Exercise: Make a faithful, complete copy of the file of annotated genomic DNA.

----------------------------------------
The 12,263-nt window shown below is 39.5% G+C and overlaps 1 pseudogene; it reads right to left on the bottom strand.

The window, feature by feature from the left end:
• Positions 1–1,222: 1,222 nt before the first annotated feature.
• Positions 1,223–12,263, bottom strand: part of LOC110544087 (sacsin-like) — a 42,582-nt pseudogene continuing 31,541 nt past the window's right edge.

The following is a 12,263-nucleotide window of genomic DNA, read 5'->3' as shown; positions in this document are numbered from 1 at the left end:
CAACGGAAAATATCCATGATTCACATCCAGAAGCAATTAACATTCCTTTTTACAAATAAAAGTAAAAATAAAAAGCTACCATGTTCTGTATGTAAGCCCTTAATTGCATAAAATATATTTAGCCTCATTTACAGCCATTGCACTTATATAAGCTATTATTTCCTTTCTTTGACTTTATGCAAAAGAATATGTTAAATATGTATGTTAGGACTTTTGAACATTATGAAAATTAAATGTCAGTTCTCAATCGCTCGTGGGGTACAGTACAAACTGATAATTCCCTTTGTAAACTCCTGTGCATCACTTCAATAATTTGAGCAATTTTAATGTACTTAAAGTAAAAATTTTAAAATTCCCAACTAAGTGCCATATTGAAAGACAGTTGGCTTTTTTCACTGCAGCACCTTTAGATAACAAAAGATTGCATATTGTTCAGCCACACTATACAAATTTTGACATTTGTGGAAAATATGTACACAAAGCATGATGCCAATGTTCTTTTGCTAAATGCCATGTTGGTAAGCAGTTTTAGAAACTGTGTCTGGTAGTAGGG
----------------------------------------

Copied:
The 12,263-nt window shown below is 39.5% G+C and overlaps 1 pseudogene; it reads right to left on the bottom strand.

The window, feature by feature from the left end:
• Positions 1–1,222: 1,222 nt before the first annotated feature.
• Positions 1,223–12,263, bottom strand: part of LOC110544087 (sacsin-like) — a 42,582-nt pseudogene continuing 31,541 nt past the window's right edge.

The following is a 12,263-nucleotide window of genomic DNA, read 5'->3' as shown; positions in this document are numbered from 1 at the left end:
CAACGGAAAATATCCATGATTCACATCCAGAAGCAATTAACATTCCTTTTTACAAATAAAAGTAAAAATAAAAAGCTACCATGTTCTGTATGTAAGCCCTTAATTGCATAAAATATATTTAGCCTCATTTACAGCCATTGCACTTATATAAGCTATTATTTCCTTTCTTTGACTTTATGCAAAAGAATATGTTAAATATGTATGTTAGGACTTTTGAACATTATGAAAATTAAATGTCAGTTCTCAATCGCTCGTGGGGTACAGTACAAACTGATAATTCCCTTTGTAAACTCCTGTGCATCACTTCAATAATTTGAGCAATTTTAATGTACTTAAAGTAAAAATTTTAAAATTCCCAACTAAGTGCCATATTGAAAGACAGTTGGCTTTTTTCACTGCAGCACCTTTAGATAACAAAAGATTGCATATTGTTCAGCCACACTATACAAATTTTGACATTTGTGGAAAATATGTACACAAAGCATGATGCCAATGTTCTTTTGCTAAATGCCATGTTGGTAAGCAGTTTTAGAAACTGTGTCTGGTAGTAGGG